Communicating Effectively

Communicating Effectively

Communicating Effectively

What kind of communicator are you? Would your family describe you as soft-spoken or loud? Do you tend to shy away from conflict or embrace it wholeheartedly? Has anybody ever described you as sarcastic? When you are angry, are you more likely to fly off the handle or wait until you are calm to address the issue?

The way you communicate with family, friends and co-workers dramatically impacts the quality of your relationships. It has the ability to shut down communication or to encourage it.

Based on decades of research, Dr. John Gottman has discovered four common communication styles that can really damage relationships.

1. Harsh startup – Whether at work or at home, a tendency to attack someone verbally while you are upset with them is considered a harsh startup and usually shuts down communication immediately.

2. Flooding – Have you ever felt your heart race, your blood pressure rise, your muscles tense and your body break into a sweat when trying to communicate with someone? Gottman refers to this as “flooding.” It is impossible to think and react rationally in this state. Consequently, discussion at this time usually escalates uncontrollably with no resolution.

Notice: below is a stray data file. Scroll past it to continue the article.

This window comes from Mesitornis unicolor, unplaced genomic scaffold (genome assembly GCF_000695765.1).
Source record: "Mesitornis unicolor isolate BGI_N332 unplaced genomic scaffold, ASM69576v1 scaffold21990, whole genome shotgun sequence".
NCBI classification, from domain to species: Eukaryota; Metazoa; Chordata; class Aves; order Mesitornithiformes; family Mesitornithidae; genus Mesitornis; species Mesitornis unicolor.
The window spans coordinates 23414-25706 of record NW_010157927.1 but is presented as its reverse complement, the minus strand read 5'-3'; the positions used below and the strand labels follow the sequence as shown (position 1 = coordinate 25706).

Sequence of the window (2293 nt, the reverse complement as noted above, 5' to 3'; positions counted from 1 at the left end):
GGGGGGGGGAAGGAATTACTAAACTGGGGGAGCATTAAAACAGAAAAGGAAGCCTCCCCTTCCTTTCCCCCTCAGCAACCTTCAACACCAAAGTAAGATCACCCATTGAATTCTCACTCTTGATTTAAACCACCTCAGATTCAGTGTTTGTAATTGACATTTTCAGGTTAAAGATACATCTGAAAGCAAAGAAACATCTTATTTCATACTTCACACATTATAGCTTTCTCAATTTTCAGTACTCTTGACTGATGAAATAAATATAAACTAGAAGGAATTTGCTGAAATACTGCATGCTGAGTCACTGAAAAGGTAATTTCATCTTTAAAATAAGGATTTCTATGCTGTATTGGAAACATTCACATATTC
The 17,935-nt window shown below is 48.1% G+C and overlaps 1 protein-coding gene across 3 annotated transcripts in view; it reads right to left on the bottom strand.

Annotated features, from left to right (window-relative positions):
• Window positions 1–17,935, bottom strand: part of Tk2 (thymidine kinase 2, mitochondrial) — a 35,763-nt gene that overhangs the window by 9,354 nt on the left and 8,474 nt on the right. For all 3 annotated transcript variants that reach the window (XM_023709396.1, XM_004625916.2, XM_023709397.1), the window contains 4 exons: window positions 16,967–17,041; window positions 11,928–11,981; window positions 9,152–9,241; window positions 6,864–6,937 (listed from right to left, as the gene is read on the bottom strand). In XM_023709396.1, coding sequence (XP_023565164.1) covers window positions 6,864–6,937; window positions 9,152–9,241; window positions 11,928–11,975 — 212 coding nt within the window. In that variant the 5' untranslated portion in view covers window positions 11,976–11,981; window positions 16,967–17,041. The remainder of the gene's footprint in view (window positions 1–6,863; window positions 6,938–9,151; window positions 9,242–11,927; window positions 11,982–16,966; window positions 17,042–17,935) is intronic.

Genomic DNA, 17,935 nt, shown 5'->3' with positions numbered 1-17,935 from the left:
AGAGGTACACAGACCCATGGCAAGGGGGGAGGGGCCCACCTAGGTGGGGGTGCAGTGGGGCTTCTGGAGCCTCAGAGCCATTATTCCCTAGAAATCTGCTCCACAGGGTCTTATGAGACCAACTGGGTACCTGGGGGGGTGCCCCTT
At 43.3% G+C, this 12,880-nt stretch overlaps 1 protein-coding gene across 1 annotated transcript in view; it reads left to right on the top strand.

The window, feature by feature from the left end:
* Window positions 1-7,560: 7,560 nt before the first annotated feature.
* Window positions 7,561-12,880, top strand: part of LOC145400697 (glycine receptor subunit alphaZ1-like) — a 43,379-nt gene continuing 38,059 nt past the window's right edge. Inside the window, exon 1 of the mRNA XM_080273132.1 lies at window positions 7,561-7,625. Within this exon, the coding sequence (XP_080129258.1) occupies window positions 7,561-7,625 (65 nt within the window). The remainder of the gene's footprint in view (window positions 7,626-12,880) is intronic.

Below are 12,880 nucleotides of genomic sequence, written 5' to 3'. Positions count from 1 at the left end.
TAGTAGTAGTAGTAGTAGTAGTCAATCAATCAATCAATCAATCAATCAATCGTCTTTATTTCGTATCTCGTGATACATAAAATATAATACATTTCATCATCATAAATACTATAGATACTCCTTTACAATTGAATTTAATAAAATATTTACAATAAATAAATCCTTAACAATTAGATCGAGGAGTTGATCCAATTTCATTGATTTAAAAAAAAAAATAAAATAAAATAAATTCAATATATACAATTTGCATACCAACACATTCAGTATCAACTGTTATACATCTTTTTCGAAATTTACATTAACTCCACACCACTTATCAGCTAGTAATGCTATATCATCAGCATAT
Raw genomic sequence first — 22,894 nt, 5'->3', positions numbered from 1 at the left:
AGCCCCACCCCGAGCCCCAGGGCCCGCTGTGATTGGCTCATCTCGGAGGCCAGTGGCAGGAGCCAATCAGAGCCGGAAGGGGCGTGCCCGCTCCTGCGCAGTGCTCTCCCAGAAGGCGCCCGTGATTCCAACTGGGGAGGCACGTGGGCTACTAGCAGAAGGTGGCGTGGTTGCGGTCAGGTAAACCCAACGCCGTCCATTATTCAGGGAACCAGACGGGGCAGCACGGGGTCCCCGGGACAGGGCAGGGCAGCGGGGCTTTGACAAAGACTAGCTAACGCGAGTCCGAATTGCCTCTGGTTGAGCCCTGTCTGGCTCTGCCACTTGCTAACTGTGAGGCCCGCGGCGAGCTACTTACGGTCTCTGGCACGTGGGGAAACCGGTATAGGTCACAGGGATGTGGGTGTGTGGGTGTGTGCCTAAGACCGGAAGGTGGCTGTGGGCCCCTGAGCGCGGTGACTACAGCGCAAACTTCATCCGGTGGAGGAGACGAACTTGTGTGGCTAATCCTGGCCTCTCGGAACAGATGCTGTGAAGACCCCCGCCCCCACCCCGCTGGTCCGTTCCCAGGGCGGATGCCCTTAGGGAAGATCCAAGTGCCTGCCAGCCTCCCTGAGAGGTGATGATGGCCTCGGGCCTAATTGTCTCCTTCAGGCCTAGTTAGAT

3. Body Language – Here, Gottman is referring to eye-rolling, heavy sighs and what many call “the look.” Those are things your teen does that get on your last nerve, but they are not things you would typically expect from an adult.

4. The Four Horsemen of the Apocalypse, which involves:

  • Criticism – Blaming, using negative labels to attack a person’s character, and fault-finding.

  • Contempt - Lack of respect for a person’s dignity, an attitude of superiority, mockery and hostile humor. As a result, communication is condescending and demeaning.

  • Defensiveness – Refuses to take responsibility, will not admit their role in a situation, and deflects complaints back on the other person, as in: “it’s your fault.”

  • Stonewalling – Also known as the silent treatment. Stubbornly refusing to give any verbal or non-verbal feedback that they are listening or attending to what the other person is saying.

If you are seeking to have healthy communication with the people in your life, try these strategies.

  • Be intentional and specific. Ask for a good, undistracted time to talk. While you may want to discuss many things, choose only one thing and stick to it.

  • Listen without being defensive. After you have shared, listen to their response without planning your defense at the same time. It's impossible for your brain to do two things at once.

  • Avoid mind-reading. Everybody knows the old saying about assumptions. Don’t fall into the trap of believing you can read someone’s mind.

  • Express negative feelings constructively. You can talk about hard topics without being ugly and tearing somebody down. Choose your words and your tone carefully.

  • Don’t withhold the positive. Even in the most difficult circumstances, you can often communicate something positive.

When it comes to communication, people want emotional safety, whether it is spouse to spouse, parent to child or co-worker to supervisor relationships. It is possible to talk with someone about a very complicated situation without destroying them. So, if your goal is to win, have the last word or prove you are right, you might need to ask yourself exactly what you hope to accomplish.